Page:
-- Radical by David Platt (Multnomah, 2010)
Platt, the popular young pastor of The Church at Brook Hills in Birmingham, Ala., is using his expanding national platform to urge Christians to rethink the “American dream,” their faith — and whether the two can co-exist.
A gifted Bible scholar and preacher, Platt quickly achieved the mega-church leadership many ambitious pastors seek. But his heart longed for something more. He realized he was “on a collision course with an American church culture where success is defined by bigger crowds, bigger budgets and bigger buildings.”
His visits to underground house churches in East Asia, where persecuted believers meet for fervent worship, drove him to reexamine the Jesus of the Gospels. The encounter convinced him that Jesus still demands what He demanded of His earliest disciples: that we take up our crosses and follow Him in radical obedience.
Such obedience requires daily self-sacrifice, surrender of our “rights,” suffering of one form or another, poverty (at least in comparison to the riches many of us enjoy), perhaps death.
The Jesus who told prospective disciples to leave their homes and families, to sell their possessions in order to follow Him into a lost and hurting world has not changed. “But we don’t want to believe it,” Platt writes. “We are afraid of what it might mean for our lives. So we rationalize those passages away. … And this is where we need to pause. Because we are starting to redefine Christianity. We are giving in to the dangerous temptation to take the Jesus of the Bible and twist Him into a version of Jesus we are more comfortable with.
“A nice, middle-class, American Jesus. A Jesus who doesn’t mind materialism and who would never call us to give away everything we have. A Jesus who would not expect us to forsake our closest relationships so that He receives all our affection. A Jesus who is fine with nominal devotion that does not infringe on our comforts because, after all, He loves us just the way we are. A Jesus who wants us to be balanced, who wants us to avoid dangerous extremes, and who, for that matter, wants us to avoid danger altogether. A Jesus who brings us comfort and prosperity as we live out our Christian spin on the American dream.”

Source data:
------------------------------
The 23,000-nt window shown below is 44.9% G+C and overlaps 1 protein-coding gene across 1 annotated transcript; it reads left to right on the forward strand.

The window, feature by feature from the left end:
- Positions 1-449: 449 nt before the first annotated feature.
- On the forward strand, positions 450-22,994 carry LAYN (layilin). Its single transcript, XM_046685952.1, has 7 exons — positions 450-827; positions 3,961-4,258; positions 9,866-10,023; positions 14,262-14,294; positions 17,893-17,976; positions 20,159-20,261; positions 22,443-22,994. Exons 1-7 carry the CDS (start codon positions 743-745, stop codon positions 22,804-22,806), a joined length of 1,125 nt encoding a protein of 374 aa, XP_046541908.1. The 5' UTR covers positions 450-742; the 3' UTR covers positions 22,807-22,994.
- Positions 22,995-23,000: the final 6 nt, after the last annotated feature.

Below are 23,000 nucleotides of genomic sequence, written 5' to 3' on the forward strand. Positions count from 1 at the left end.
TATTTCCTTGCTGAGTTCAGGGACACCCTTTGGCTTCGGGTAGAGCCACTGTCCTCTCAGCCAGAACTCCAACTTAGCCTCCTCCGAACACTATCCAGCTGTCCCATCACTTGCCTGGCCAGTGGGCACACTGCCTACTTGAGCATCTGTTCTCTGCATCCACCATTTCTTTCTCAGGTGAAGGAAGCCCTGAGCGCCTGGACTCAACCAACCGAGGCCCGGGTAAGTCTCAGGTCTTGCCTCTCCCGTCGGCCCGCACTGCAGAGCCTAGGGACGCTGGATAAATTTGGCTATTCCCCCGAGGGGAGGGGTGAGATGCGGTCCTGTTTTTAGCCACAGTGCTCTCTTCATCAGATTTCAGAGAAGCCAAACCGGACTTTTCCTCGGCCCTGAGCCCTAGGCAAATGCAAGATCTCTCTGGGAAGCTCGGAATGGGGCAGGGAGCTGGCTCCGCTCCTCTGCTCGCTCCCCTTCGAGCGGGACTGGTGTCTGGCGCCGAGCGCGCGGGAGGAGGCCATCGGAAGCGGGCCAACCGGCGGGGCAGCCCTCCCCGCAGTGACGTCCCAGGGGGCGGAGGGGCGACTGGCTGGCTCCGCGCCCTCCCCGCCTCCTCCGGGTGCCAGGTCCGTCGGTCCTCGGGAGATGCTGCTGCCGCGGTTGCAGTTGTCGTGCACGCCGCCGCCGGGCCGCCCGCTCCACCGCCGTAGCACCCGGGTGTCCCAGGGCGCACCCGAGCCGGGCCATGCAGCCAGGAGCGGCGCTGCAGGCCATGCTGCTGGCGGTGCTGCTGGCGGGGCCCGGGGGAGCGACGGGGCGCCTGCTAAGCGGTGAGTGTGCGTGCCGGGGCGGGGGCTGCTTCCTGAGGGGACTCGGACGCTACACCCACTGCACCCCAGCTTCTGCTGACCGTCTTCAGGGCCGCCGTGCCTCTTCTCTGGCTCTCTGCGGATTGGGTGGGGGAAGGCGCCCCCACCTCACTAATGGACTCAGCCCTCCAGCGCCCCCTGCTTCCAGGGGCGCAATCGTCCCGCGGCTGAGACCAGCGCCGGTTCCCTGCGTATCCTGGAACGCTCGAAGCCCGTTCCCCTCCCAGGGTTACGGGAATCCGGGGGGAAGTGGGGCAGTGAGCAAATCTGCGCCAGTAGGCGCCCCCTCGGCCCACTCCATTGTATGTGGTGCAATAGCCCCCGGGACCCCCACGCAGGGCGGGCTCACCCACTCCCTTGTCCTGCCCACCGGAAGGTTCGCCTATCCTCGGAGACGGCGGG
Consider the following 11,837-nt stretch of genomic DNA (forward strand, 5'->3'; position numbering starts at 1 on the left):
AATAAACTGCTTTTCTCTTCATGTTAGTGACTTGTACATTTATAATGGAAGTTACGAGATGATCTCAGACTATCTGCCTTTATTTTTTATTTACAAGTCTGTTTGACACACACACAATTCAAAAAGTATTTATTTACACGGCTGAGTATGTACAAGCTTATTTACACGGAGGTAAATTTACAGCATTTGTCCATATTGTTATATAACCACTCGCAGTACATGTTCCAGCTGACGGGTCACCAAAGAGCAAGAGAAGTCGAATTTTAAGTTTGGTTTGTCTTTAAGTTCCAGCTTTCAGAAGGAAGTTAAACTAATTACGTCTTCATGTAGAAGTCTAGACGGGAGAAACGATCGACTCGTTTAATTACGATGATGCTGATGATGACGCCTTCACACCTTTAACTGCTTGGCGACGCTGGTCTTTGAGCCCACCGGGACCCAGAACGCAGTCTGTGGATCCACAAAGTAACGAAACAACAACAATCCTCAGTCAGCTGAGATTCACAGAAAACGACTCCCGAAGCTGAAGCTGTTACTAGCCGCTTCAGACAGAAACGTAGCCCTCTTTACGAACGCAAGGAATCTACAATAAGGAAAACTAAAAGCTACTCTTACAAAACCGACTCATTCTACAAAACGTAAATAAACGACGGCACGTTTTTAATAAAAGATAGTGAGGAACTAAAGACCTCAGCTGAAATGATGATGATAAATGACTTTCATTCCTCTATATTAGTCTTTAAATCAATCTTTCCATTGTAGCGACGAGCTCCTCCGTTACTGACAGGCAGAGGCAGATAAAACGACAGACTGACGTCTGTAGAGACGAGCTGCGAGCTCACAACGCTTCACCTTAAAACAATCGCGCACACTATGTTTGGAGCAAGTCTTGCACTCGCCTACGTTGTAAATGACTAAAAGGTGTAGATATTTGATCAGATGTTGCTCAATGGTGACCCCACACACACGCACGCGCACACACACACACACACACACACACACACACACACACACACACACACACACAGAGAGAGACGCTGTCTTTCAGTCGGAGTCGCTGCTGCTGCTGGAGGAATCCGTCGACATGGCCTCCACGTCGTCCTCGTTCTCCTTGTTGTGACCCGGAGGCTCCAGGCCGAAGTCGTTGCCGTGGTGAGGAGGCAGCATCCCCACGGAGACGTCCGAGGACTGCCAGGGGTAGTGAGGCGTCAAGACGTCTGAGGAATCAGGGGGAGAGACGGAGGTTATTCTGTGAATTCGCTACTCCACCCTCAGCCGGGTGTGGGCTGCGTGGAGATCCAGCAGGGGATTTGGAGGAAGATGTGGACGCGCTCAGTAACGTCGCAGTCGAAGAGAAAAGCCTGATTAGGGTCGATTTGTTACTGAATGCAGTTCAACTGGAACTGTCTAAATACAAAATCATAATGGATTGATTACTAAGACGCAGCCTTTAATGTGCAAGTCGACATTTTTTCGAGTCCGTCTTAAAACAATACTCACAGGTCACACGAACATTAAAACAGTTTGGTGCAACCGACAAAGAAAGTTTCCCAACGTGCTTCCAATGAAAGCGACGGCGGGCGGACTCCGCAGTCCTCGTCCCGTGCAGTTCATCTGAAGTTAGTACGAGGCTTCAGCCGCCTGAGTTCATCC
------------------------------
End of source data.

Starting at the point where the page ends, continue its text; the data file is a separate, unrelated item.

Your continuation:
Such a Jesus, Platt contends, is not Jesus at all, but an idol molded in our own image. It’s high time we take “an honest look at the Jesus of the Bible and dare to ask what the consequences might be if we really believed Him and really obeyed Him.”
Platt cites one Christian who dared: Dietrich Bonhoeffer. The German pastor and theologian was hanged by the Nazis 65 years ago, at age 39, for publicly resisting their criminal rule. He bravely denounced Nazi usurpation of the German church — and even participated in a failed plot to assassinate Hitler — while many fellow believers stayed silent and did nothing. Platt quotes a famous line from Bonhoeffer’s classic, The Cost of Discipleship: “When Christ calls a man, He bids him come and die.”
My second recommendation for summer reading:
-- Bonhoeffer: Pastor, Martyr, Prophet, Spy by Eric Metaxas (Thomas Nelson, 2010)
This powerful biography shines new light on one of the giants of the 20th century. A bespectacled intellectual, Bonhoeffer was no revolutionary early on. But he rejected passive religion separated from action. And he despised what he called “cheap grace” — the grace we accept with our minds but not with our hearts or our wills, the grace that demands nothing from us. He considered it the “deadly enemy” of the church.
“Cheap grace is grace without discipleship, grace without the cross, grace without Jesus Christ, living and incarnate,” Bonhoeffer wrote in The Cost of Discipleship. “Christianity without discipleship is always Christianity without Christ. It remains an abstract idea, a myth which has a place for the Fatherhood of God, but omits Christ as the living Son.”
“Costly grace,” on the other hand, “is costly because it costs a man his life, and it is grace because it gives a man the only true life. It is costly because it condemns sin, and grace because it justifies the sinner. Above all, it is costly because it cost God the life of His Son … and what has cost God much cannot be cheap for us. … Costly grace is the Incarnation of God.”
Bonhoeffer not only believed in costly grace, he lived and died by it.
On July 4, a missionary who serves in one of the least-free nations on earth preached at my church. The people in the land where he works are oppressed by poverty, superstition, tyranny and terrorism, but they are seeking freedom. Not just political and social freedom — spiritual freedom.
“It’s great to be here in America on ‘Freedom Day,’” he said. “As kingdom people first and Americans second, we rejoice in liberty.”
But he reminded his listeners that followers of Christ have been given liberty for a purpose: to bless all nations with the news of salvation. If we don’t use it for that purpose, we don’t deserve it.
Bonhoeffer probably would call it “cheap liberty.” God help us to trade it for costly grace.